When I first read about the Claymore/SWM Canadian Energy Income Index ETF (ENY), I was very intrigued. I have looked at both energy royalty trusts as a source of excellent income and Canadian oil sands companies as growth opportunities.
The Canadian energy royalty trusts are losing tax advantages on their distributions for Canadian citizens, so share prices have been beaten down and yields are up. Yield currently range from 8% to 16%. To quote Kurt Wulf, oil & gas expert:
Representing real assets, oil and gas income stocks are among the soundest long-term investments in our view. In a time of wider market fluctuation, it is reassuring that financial risk is low… (www.mcdep.com)
Canadian oil sands are a fairly new industry resulting from improving extraction technology and world oil prices high enough to make oil sand extraction profitable. Production capacity is growing strongly pointing to higher future revenue streams. If oil prices stay high these companies should have excellent profit growth. Also trading in Canada is the Canadian Oil Sands Trust [COS-UN.TO] with a 6% plus yield.
So this ETF ENY give a combination of strong income and possible growth in stocks that are often hard or impossible to trade in the U.S. However I have two issues with this security as it currently stands:
One: The portfolio will have a reversible 70%/30% split between royalty trusts and oil sands depending on whether oil prices are considered to be in a “bull” or “bear” phase:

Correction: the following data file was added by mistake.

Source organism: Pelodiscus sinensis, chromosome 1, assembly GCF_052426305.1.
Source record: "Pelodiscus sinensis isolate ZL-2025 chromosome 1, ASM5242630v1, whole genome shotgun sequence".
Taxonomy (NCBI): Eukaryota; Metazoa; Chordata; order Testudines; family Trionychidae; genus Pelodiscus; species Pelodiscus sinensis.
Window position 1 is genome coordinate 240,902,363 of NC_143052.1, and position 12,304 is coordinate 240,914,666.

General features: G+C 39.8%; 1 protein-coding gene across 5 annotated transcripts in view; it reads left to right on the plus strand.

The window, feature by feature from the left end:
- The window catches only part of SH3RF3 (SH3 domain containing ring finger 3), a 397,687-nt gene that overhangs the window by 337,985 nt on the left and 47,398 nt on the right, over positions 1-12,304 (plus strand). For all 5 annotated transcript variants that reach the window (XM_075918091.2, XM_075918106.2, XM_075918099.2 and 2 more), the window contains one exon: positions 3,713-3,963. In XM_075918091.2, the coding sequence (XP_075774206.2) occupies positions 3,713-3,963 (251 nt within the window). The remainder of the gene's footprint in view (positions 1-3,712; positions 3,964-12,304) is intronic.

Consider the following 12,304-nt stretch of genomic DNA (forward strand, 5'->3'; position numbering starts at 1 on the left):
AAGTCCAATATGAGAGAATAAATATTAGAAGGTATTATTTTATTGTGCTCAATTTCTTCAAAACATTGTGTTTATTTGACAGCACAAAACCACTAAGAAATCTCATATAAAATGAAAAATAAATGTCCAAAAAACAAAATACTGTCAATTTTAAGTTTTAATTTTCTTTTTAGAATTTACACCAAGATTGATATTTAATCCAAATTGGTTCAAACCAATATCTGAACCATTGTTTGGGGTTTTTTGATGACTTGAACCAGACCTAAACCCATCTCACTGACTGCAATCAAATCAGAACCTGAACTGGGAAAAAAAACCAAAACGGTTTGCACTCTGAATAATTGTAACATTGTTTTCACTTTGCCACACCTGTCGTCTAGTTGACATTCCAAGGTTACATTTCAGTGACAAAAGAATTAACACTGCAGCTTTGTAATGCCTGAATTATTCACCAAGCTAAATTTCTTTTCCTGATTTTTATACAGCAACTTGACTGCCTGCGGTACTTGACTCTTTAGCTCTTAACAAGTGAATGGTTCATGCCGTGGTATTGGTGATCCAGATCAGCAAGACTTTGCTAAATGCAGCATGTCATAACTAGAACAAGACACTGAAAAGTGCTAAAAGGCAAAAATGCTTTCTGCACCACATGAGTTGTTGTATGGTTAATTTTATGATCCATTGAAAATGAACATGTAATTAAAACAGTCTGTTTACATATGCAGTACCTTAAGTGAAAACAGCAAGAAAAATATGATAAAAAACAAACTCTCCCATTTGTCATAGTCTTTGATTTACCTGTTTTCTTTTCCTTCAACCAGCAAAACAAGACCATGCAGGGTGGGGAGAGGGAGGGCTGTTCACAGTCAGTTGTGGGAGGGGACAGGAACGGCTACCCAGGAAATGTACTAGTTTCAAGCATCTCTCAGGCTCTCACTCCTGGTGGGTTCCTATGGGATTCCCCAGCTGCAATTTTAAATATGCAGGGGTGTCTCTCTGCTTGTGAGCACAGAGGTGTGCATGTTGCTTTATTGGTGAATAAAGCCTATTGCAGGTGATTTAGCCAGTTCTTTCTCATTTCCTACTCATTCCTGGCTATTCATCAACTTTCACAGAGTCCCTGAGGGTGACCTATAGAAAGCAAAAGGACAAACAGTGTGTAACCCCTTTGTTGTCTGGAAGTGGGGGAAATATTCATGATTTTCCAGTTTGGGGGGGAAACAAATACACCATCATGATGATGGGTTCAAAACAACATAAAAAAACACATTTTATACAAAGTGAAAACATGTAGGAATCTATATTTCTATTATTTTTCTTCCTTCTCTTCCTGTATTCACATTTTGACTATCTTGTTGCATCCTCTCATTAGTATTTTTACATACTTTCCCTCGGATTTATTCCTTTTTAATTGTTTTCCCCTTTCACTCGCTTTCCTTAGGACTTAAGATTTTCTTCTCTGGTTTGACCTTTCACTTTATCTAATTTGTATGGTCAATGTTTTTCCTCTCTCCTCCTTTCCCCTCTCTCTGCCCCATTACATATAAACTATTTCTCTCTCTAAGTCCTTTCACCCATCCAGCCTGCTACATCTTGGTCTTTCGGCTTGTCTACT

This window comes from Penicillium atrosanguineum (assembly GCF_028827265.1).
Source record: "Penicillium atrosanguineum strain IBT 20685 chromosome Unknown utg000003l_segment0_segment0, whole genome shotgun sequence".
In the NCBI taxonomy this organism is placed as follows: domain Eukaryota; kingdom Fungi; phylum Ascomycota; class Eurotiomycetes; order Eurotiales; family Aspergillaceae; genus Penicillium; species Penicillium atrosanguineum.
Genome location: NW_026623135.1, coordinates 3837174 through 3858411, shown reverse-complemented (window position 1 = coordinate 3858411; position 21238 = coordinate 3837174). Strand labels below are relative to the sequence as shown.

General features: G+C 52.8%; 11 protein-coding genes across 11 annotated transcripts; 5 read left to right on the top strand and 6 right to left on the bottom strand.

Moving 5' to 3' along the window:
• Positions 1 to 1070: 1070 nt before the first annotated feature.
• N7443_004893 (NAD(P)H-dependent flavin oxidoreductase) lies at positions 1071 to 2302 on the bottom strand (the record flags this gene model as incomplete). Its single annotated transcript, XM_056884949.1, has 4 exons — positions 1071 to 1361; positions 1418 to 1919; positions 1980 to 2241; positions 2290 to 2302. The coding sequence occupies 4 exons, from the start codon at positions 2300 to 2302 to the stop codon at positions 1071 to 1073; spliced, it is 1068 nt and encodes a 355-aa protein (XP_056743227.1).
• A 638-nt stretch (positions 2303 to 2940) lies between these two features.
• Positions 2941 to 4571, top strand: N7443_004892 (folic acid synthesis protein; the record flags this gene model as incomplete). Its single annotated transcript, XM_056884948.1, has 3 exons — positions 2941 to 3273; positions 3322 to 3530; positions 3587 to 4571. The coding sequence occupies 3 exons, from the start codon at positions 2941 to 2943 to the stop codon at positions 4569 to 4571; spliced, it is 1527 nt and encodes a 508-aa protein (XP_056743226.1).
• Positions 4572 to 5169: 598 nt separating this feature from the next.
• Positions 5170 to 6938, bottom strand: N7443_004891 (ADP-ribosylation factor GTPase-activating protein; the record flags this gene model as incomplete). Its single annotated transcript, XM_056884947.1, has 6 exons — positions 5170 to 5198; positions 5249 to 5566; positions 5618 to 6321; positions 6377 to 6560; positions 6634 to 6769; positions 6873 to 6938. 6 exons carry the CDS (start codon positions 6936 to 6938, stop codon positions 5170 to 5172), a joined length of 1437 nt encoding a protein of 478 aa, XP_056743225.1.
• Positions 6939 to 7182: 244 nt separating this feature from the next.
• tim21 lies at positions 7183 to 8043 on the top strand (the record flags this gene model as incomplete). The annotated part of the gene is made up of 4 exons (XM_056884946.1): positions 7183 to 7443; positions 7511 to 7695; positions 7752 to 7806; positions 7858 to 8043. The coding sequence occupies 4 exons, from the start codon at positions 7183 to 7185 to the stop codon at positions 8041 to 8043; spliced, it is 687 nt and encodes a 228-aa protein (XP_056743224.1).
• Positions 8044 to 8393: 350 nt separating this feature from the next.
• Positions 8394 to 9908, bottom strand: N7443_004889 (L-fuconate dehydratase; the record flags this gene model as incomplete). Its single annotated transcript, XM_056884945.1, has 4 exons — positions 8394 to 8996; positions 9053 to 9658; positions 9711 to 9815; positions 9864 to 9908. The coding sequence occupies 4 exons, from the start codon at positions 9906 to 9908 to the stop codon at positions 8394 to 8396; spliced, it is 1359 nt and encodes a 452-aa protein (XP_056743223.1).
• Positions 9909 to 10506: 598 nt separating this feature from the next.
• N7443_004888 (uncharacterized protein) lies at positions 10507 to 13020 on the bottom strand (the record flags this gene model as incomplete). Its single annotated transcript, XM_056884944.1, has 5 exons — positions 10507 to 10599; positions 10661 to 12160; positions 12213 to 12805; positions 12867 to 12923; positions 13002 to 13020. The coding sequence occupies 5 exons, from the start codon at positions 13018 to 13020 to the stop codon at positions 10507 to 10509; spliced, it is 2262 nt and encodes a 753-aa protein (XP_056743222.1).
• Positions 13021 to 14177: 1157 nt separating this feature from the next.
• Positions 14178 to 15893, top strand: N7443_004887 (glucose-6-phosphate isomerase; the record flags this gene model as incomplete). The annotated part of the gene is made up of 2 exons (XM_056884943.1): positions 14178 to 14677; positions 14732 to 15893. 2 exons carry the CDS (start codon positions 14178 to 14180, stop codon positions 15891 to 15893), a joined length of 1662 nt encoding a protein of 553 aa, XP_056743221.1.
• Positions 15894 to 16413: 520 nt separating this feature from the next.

If the current quarter’s closing price is above the four quarter moving average price, crude oil is determined to be in a bull phase. If it is at or below the moving average price, crude oil is determined to be in a bear phase.
Crude oil price trends are evaluated at the end of each calendar quarter and tactical asset allocation adjustments are implemented on the first trading day of the new quarter.
In a bull phase the fund will be 70% oil sands and in a bear phase it will be 70% income trusts. To me, this looks like a recipe to buy high and sell low. I would rather see a fixed allocation between the two groups, or base the amount of oil sands on the world price of oil vs. the extraction cost per barrel of oil sands.
Two: The prospectus shows that income distributions will be annual. Most of the income trusts pay monthly distributions. The name if the ETF does say “Energy Income Index”. I would expect distributions at least quarterly.
So, for me, this ETF (ENY) has an intriguing concept but flaws in the execution. ENY is less than two months old, so I will be looking for the initiation of regular income distributions before giving it more consideration.